This is a celebratory post. Yesterday I cooked bacon, and it smelled like, well BACON! And it tasted like bacon, too. One of the side effects of COVID-19 is parosmia (a distorted sense of smell/taste), and both Stephanie and I have suffered from it since July. We’ve been unable to tolerate such staples as onion, peppers (bell and chile), garlic, dark chocolate, sparkling wine, peanut butter, grilled/charred and cured meats of all kinds, celery, arugula, and assorted other beloved foods. But yesterday’s breakfast of migas tacos with bacon clearly indicates that we are improving. Finally!
Ode to Bacon
How you lend
the sweetest fig
in your embrace
self, how it
sopped. O belly
of delight, o wonder
how could I not
and your infinite
when you resist
my efforts and
shoot sizzling bits
onto my naked
hands? I pay
and all those
days to follow,
till the last piece
and our sun
Within the unknown or could-have-been,
this stance requires certainty, the ability
to stand upright, rooted, implacable,
relentless in the is and the no in time.
I dream of faith, despite knowing its
secrets. Atoms swarm, seed heads explode.
Rivers reverse, the galaxy rots, and at the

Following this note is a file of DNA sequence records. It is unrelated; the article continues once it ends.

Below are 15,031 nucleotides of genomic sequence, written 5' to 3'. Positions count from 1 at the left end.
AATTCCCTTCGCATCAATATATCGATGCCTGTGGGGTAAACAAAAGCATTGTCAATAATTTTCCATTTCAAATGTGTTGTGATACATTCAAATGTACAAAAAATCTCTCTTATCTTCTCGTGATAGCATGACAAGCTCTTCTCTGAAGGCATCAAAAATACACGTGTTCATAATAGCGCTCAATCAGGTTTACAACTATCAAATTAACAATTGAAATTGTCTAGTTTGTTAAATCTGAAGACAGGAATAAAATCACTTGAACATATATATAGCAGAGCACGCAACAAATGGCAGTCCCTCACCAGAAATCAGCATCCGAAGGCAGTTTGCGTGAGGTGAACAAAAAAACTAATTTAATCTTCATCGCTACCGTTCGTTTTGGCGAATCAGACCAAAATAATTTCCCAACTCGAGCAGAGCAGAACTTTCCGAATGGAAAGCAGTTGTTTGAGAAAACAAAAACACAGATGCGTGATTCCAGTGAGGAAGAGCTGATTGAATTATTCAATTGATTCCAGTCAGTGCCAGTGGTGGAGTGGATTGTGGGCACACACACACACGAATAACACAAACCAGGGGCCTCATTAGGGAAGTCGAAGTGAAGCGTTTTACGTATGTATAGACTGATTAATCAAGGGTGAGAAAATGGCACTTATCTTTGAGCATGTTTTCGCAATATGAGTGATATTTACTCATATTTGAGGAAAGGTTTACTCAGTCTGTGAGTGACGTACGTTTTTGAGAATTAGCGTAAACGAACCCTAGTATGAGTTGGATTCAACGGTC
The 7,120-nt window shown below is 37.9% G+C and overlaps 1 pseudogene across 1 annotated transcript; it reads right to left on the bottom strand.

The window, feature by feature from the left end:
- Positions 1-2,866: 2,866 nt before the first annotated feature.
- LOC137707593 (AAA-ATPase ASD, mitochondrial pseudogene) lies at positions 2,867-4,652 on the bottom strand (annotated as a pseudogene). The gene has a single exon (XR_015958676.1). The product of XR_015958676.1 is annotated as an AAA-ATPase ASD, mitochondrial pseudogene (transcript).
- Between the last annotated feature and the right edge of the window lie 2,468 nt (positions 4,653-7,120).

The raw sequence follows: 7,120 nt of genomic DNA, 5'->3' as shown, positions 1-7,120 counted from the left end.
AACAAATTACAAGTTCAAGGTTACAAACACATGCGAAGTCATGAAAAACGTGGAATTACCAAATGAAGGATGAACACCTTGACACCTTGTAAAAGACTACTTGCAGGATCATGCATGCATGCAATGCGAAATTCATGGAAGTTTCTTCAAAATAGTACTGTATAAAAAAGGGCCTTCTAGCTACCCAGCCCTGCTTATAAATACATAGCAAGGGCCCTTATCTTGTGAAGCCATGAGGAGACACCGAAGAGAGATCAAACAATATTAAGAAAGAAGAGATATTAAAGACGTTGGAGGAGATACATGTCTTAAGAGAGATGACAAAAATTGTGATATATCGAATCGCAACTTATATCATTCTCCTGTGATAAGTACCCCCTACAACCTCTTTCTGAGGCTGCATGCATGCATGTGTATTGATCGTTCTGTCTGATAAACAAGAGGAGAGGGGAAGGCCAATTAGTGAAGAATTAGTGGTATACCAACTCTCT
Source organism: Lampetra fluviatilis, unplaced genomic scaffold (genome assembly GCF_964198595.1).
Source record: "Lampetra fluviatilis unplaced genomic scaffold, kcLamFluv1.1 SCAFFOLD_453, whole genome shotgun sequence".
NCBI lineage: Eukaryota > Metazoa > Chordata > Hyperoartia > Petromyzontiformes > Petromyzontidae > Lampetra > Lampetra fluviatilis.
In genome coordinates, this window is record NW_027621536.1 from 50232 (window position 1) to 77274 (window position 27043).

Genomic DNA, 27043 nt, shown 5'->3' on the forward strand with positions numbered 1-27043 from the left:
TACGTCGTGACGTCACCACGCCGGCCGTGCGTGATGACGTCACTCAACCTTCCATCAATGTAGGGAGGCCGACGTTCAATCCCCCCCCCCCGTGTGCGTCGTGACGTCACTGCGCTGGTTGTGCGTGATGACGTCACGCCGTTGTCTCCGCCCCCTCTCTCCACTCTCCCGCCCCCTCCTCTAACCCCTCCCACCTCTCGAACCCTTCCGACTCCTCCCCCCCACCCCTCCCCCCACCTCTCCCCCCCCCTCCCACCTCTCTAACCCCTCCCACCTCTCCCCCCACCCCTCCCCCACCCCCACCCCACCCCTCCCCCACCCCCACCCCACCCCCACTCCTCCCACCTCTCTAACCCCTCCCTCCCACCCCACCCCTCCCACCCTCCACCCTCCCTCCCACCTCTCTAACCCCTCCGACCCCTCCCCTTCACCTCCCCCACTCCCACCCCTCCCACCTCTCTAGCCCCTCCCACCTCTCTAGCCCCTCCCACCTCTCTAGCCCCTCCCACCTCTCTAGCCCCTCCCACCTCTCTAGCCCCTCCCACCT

center, we fold our arms across our chests
and deny or accept at whim, leaving behind
no footprints, only lost words, some dust.
“Self-Portrait as Never” was first published in After the Pause in June 2019. Thank you, Michael Prihoda, for accepting this piece.
Everything is nothing, but afterwards. I rise and the moon disturbs the darkness,
revealing symbols, a few stolen words
on the bureau. Tomorrow I’ll express
my gratitude by disappearing be-
fore I’m found, which is to say goodbye before hello, a paradigm for the
prepossessed. Compton tells us to imply
what’s missing, like Van Gogh or Bill Monroe,
but why listen to the dead before they’ve
stopped speaking? Unfortunately we throw
out the bad with the good, only to save
the worst. I return to bed, and the floor
spins. Nothing is everything, but before.
* * *
This first appeared in The Blue Hour Magazine in December 2014, and is also included in my chapbook,If Your Matter Could Reform. The line “Everything is nothing, but afterwards” comes from Antonio Porchia’s Voices, translated by W.S. Merwin. Porchia wrote one book in his lifetime, but what a book it was! Often described as a collection of aphorisms, Voices is so much more – each time I open the book, I find new meaning in old lines.
Laocoön, through Virgil’s Aeneid, is the source of the phrase “Beware of Greeks bearing gifts.” The poem, which first appeared in The Blue Hour Magazine, was inspired by the sculpture “Laocoön and His Sons,” which resides at the Vatican. You might find Wikipedia’s entry of interest. Originally posted on the blog in February 2016.